The notorious division that caused most of the losses, AIG Financial Products, is still operational. Most of its worst performing assets—tens of billions of dollars of collateralized debt obligations and other asset-backed securities—were taken over by a specially created vehicle financed by the Fed to remove the risk from AIG's books. The insurer has since been busy winding down what remained of AIG Financial Products. According to the Treasury, the unit cut the notional value of its derivatives book to $755 billion from $2.7 trillion at the end of 2008. By the end of this year the remaining derivatives positions will be transferred to other divisions and the unit closed.
Instead of focusing on raising cash for the government, then fixing the remaining insurance businesses, Benmosche and the more activist board that chose him are now engaged in a methodical restructuring, intending to leave a vibrant business even after the government is repaid. The board has been restocked with veterans of long, difficult bankruptcies, including a restructuring committee chaired by Douglas Steenland, who saw Northwest Airlines (NWA) through a bankruptcy as its CEO. Also serving on that committee is Robert Steve Miller, who was CEO of the auto parts maker Delphi (DPH) during a bankruptcy; Henry Miller, head of a banking firm that specializes in restructurings, Miller Buckfire & Co.; and Morris W. Offit, chairman of an investment firm. Their goal is to build a company that will produce healthy returns for all shareholders, according to Golub, reclaiming the company's standalone investment-grade credit rating and then repaying the government in full.
To do that, Golub says the company might seek yet another improvement in the terms of its bailout before moving on to repayment. In the past, that has meant replacing part of the government's debt with equity or cutting interest terms. Such changes would constitute the fifth easing of those terms. Repayment would be delayed in favor of building AIG for the future and providing more value for minority shareholders, like Berkowitz' Fairholme Fund. "We would follow whatever course of action would accomplish our business objectives, whether it's one step, two steps, three steps, four steps, to accomplish those objectives," Golub says. "We don't care how many steps it may take."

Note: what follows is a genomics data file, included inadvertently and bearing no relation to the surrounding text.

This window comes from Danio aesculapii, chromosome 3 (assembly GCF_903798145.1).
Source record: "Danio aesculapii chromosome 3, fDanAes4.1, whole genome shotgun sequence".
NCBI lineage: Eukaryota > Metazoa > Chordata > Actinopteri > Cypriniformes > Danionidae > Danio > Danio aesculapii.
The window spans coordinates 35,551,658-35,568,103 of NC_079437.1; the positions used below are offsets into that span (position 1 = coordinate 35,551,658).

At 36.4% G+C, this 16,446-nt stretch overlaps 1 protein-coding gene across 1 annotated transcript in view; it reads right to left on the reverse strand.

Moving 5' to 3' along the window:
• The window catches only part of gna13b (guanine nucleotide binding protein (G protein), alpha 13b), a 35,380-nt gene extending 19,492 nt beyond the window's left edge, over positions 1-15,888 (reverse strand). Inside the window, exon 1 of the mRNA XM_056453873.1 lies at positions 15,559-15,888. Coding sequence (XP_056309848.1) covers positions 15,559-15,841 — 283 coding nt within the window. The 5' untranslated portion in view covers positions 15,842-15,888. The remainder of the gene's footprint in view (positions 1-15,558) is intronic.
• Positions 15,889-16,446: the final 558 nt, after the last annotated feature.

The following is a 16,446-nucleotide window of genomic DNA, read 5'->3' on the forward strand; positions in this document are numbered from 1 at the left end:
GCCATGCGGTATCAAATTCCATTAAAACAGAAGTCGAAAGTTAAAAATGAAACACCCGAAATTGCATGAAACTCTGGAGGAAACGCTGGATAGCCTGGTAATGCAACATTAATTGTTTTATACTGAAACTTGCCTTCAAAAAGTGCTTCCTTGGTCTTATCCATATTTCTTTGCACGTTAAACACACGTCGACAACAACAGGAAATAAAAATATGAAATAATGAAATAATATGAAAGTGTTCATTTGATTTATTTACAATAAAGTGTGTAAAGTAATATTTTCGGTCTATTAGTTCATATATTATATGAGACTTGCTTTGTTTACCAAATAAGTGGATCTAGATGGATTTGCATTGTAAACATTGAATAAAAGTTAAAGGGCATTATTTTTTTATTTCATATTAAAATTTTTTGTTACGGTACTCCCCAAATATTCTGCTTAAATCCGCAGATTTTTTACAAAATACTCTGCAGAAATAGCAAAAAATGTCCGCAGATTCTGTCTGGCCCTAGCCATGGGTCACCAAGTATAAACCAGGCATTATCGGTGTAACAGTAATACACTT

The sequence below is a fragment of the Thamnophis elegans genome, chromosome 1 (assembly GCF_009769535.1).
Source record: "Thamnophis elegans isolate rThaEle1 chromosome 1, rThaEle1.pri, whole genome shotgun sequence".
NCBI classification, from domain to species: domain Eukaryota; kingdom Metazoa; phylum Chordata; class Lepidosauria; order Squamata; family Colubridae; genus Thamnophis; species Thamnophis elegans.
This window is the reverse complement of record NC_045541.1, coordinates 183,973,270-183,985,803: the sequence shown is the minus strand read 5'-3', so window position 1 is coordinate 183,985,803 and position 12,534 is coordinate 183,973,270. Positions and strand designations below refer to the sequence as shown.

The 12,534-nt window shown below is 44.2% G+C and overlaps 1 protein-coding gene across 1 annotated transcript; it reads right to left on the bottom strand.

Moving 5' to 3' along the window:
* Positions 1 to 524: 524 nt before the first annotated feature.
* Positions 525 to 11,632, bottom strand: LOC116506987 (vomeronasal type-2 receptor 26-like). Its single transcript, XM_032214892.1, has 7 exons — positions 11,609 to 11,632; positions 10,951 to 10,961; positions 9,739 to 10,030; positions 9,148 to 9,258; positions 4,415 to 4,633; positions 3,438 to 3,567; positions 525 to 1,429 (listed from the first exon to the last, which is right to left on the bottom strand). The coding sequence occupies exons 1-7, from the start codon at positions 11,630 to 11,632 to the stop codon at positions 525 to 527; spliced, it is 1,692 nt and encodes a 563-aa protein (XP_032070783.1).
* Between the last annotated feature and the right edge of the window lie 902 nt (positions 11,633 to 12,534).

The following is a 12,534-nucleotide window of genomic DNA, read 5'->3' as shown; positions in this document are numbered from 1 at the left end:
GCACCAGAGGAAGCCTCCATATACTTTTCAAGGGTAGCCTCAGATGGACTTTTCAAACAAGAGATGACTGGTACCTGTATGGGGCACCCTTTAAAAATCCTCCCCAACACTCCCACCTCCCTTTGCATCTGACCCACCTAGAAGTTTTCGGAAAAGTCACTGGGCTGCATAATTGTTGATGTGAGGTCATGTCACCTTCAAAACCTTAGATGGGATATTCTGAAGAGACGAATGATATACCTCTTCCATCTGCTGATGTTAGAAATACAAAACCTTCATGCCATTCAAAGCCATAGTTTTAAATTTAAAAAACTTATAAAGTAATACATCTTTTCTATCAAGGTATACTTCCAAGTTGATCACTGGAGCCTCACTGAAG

The government is not objecting. At a hearing of the congressional panel overseeing bailout spending last week, Jim Millstein, Treasury's chief restructuring officer and a former investment banker, acknowledged that "it will take time to repair fully the damage to" AIG's franchises. "That said," he went on, "the company's progress to date is encouraging."
One of AIG's recovery strategies has been to seem less AIG-like. The fund management arm was renamed PineBridge Investments, the U.S. auto insurance unit was rebranded as 21st Century, and AIG said it would change the name of an annuities unit to Western National Life.
The core property-casualty company that, if all works out, will survive the rescue, has been renamed Chartis. It had $879 million in operating income in the first quarter, as AIG reported overall net income of $1.45 billion. The company said that its other core business for the future is SunAmerica Financial Group, which specializes in retirement products.
Not everyone is so sanguine about AIG's health and the prospects for taxpayers getting all their money back. Officially, Treasury has said that it may suffer losses of $45.2 billion on its AIG investment. Elizabeth Warren noted in a hearing last week that AIG is finally reporting profits again only because it is not paying $5 billion in dividends on the preferred shares owned by the Treasury, which equals nearly a year's worth of profits, based on how the insurer did in the first quarter.
After Gallant of Keefe Bruyette & Woods testified about his concerns, Benmosche rejected the pessimism as uninformed. At the hearing he told taxpayers, "you'll get your money, plus a profit." He said he based his view on the increased health of the company, which could earn as much as $8 billion next year.
Golub said AIG has the luxury of time to develop the profitability of the businesses while working to repay the government. "If we concluded that maximizing shareholder value meant that we should hold on to a business for longer periods, we would do that," he says. "If we thought we would maximize shareholder value by selling off businesses more quickly, then we would do that."
In his testimony, Gallant said that it was only the government's support that gave AIG those options, and the support was contingent on a belief that AIG's failure could destabilize the financial system. A person with knowledge of the Treasury's thinking reiterated that concern. "The most important thing is to keep it stable so it doesn't cause another conflagration, and to exit as quickly as possible consistent with that goal," he said.
Gallant questioned how long the government would cling to that view. "As systemic risk fades, the treatment of AIG is likely to change," he said.
If that raised questions for Gallant about AIG's future value, Berkowitz said he found it a bedrock of his confidence that the government will be repaid by the end of 2011 and that shareholders will prosper. "Ultimately, I don't think the Treasury's in the business of giving money away and it's going to see that it gets the real value there," he says. "This has to be the most complicated restructuring in the history of the U.S., and when it's done we'll all be very proud of it."